Extension master gardeners teach children and adults about composting at a Lincoln Earth Day event. Education -- both learning and teaching -- is the key component of the Extension Master Gardeners program.

Do you enjoy working in your garden and talking with friends about your newest plant acquisition? Do your friends ask you for advice on their lawns, vegetables and flowers? Would you like to learn more about the art and science of horticulture? Then you should consider becoming an Extension Master Gardener (EMG). You have all the qualifications!

Who are Extension Master Gardeners?

They are people who love plants and enjoy sharing their knowledge with others. At Nebraska Extension, we teach adults and youth in many different settings, from the county fair, to classrooms, and demonstration landscapes, and our EMG volunteers are essential to help us do that.

After training, EMGs assist Extension staff to provide clientele with information by answering phone and walk-in questions, teaching youth or adult programs, and working in teaching or demonstration landscapes. The EMG program’s goal is to provide Nebraskans with the knowledge they need to create and maintain beautiful, healthy, sustainable landscapes, while conserving water and protecting themselves and the natural environment from exposure to improperly applied or excessive amounts of pesticides and fertilizers.


EMG interns learn about a wide range of horticulture topics including soils, fertilizers, botany, plant selection, plant diseases, insects and weed control. Forty hours of classroom instruction gives them a good foundation in general horticulture, plus basic insect and disease control knowledge. After training, EMG interns give back 40 hours of volunteer service in their community through a variety of activities.

Why get involved in the Extension Master Gardener program? First, because you love gardening. Each EMG has their own special area of interest; a particular type of gardening or type of plant that they love to grow, whether it is roses, herbs, water plants, wildflowers, fruit trees or vegetables. Through the program, EMG interns meet many great people who share their love of gardening and are always happy to share their knowledge. And as a volunteer EMGs make a contribution to their community, while creating beautiful, sustainable green spaces.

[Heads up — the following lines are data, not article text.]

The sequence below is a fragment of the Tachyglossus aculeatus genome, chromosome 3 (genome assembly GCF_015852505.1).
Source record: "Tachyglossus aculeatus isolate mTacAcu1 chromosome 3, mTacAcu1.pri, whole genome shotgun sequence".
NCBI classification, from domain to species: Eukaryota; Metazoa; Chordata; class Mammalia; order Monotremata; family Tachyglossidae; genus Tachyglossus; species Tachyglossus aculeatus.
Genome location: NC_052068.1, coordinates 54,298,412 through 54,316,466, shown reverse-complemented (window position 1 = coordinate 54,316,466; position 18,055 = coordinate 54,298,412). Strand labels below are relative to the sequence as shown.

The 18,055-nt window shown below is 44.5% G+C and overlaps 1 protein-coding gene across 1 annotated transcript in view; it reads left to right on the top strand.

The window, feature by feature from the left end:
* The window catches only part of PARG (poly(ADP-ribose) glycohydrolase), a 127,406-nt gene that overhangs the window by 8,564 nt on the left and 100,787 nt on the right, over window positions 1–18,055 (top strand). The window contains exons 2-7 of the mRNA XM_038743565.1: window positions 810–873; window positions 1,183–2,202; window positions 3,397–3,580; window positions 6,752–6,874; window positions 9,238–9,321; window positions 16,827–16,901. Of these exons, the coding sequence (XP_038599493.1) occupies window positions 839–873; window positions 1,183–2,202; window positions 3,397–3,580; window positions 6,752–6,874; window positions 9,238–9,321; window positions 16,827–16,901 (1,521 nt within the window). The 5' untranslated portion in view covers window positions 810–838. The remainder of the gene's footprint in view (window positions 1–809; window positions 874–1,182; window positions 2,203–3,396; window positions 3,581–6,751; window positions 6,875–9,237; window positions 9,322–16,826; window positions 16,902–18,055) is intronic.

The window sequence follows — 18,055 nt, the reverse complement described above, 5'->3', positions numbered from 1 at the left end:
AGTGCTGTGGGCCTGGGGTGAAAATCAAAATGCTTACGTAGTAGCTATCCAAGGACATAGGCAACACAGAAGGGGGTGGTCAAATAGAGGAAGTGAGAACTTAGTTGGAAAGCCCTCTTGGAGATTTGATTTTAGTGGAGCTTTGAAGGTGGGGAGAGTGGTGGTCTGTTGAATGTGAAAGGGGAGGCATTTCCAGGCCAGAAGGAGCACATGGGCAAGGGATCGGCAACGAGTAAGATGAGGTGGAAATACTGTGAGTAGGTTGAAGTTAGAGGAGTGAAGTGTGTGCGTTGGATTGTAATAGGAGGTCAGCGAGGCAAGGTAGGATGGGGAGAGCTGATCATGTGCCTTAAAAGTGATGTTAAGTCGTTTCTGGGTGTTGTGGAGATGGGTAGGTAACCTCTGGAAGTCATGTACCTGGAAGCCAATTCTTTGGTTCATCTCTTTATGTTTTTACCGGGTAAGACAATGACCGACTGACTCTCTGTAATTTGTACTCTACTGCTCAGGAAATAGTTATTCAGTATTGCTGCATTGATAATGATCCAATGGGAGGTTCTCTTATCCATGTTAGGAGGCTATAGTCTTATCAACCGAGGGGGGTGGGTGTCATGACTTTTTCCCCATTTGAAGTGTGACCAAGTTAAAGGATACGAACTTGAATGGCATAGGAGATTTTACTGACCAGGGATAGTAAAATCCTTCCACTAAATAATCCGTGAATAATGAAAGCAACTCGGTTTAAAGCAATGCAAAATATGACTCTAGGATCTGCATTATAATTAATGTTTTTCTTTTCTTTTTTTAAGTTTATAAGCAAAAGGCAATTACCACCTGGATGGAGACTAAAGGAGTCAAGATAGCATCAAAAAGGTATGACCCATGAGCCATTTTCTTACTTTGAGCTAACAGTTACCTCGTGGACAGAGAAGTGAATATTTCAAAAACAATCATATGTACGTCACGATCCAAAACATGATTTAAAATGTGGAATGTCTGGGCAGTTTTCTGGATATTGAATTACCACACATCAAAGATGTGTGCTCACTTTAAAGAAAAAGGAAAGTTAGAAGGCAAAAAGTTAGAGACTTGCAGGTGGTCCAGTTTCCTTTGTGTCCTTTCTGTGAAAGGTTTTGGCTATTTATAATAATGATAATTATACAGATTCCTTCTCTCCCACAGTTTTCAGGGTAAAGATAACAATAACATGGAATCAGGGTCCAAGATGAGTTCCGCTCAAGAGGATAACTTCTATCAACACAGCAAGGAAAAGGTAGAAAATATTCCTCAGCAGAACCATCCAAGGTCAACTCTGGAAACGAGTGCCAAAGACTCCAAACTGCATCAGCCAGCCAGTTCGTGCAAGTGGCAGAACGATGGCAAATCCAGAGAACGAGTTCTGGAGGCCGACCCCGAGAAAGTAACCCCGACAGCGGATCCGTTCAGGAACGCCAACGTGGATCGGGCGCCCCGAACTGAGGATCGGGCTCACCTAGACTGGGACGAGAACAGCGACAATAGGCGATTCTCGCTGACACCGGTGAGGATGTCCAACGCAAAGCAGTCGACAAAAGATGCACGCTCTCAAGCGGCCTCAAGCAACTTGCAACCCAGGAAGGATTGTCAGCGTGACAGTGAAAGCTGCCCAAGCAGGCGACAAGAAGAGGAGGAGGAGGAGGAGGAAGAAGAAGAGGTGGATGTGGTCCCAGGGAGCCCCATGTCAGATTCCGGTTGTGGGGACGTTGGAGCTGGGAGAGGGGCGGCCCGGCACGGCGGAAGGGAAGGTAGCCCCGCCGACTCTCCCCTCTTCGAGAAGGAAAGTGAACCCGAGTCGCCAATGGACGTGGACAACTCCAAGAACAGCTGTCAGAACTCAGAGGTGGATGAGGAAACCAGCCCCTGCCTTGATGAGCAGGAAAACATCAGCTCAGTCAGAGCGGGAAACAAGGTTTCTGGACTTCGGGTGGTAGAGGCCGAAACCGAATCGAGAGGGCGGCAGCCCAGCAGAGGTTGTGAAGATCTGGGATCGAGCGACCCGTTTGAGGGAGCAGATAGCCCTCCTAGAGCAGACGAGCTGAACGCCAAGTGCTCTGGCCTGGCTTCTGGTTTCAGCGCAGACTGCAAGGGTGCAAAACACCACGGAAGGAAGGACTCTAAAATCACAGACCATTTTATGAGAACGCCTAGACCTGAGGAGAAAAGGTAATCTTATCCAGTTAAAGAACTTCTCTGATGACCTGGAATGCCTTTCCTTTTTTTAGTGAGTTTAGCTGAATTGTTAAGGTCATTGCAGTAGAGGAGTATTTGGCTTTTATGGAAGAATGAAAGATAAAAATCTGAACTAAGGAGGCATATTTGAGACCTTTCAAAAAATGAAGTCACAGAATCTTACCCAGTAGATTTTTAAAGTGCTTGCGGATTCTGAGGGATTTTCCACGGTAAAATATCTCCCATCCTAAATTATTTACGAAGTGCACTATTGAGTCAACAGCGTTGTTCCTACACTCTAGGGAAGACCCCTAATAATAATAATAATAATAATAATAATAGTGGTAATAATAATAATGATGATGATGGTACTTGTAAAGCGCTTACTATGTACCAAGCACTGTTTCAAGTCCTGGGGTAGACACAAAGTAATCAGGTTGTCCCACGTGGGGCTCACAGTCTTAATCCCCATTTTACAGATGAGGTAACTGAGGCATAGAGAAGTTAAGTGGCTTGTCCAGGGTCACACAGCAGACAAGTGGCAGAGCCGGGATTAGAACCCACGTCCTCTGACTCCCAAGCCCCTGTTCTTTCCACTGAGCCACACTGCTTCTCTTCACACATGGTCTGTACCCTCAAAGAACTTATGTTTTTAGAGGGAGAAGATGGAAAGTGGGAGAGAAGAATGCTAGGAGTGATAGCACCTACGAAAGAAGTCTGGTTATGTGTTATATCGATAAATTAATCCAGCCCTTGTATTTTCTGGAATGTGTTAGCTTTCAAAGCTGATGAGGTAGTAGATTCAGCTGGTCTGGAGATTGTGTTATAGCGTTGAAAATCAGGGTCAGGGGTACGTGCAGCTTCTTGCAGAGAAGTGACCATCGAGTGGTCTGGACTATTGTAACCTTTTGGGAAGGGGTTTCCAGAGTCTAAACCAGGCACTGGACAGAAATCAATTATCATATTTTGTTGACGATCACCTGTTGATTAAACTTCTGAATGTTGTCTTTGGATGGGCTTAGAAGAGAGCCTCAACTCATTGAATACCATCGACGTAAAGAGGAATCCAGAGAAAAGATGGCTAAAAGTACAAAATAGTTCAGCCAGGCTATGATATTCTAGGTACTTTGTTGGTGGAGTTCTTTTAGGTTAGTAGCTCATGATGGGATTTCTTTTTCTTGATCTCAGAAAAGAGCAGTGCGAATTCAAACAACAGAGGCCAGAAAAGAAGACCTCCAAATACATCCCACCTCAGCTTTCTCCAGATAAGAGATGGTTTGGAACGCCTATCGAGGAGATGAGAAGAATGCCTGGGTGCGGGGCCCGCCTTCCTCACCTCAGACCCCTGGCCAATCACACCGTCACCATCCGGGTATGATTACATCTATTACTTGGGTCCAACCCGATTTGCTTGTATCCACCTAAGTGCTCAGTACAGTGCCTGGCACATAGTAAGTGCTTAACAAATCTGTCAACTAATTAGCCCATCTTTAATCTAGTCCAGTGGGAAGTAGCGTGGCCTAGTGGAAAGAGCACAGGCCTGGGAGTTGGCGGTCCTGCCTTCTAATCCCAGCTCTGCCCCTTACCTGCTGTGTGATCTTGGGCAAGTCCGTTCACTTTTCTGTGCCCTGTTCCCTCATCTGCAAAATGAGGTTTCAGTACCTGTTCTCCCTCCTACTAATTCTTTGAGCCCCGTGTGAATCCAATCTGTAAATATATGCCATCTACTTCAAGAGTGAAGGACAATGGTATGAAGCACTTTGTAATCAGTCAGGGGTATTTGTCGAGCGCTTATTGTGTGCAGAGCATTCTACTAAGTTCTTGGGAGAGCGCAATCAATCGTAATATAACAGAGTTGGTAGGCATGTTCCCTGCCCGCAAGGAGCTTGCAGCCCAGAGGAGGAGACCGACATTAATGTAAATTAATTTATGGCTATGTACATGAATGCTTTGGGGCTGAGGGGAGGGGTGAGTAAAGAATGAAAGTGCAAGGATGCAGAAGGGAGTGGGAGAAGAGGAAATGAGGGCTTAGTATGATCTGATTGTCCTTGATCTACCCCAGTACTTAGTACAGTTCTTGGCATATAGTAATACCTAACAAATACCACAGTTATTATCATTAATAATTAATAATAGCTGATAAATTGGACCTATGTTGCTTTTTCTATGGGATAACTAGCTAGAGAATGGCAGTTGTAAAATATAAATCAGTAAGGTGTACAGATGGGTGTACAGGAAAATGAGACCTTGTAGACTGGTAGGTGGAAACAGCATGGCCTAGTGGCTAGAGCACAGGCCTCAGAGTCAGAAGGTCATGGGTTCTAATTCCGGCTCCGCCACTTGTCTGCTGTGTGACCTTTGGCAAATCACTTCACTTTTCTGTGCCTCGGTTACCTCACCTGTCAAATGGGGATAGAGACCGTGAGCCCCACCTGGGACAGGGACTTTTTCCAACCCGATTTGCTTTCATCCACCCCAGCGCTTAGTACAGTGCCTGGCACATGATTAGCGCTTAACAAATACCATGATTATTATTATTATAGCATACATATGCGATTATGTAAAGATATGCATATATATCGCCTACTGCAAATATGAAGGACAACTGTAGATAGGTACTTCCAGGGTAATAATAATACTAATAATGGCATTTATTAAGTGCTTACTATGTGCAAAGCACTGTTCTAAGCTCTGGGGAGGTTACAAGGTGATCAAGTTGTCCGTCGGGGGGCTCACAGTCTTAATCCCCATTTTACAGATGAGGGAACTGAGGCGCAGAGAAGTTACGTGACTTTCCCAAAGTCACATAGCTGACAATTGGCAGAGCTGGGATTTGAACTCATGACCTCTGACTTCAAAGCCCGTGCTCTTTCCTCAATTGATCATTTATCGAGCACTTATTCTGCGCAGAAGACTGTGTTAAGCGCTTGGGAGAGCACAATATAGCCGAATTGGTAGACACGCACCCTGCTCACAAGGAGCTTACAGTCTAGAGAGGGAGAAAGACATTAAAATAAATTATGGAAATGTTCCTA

How to get started

Complete and submit an application. Two Extension Master Gardener programs are available for residents of Lancaster county and surrounding areas.

Evening training classes -- 6 p.m. to 9 p.m. Classes are held from early February through May, at Kiem Hall on UNL’s East Campus, 33rd and Holdrege. Complete an application on-line at http://MasterGardener.unl.edu, click on “Become a Master Gardener.” Or contact Teri James, email: tjames2@unl.edu, (402) 472-8973. Program cost is $190 per person. Application deadline, Jan. 11.

Weekday training classes -- 9 a.m. to 4 p.m. Classes are held from mid-February through early April, at the Lancaster County Extension Office, 444 Cherrycreek Road. Complete an application on-line at http://go.unl.edu/mgapplication, or contact Mary Jane Frogge for more information. Email: mfrogge2@unl.edu, (402) 441-7180. Program cost is $190 per person. Application deadline, Jan. 18.

We would love to have you join us!

Sarah Browning is an extension educator with Nebraska Extension. To ask a question or reach her, call 402-441-7180 or write to her at sarah.browning@unl.edu or 444 Cherrycreek Road, Lincoln, NE 68528.


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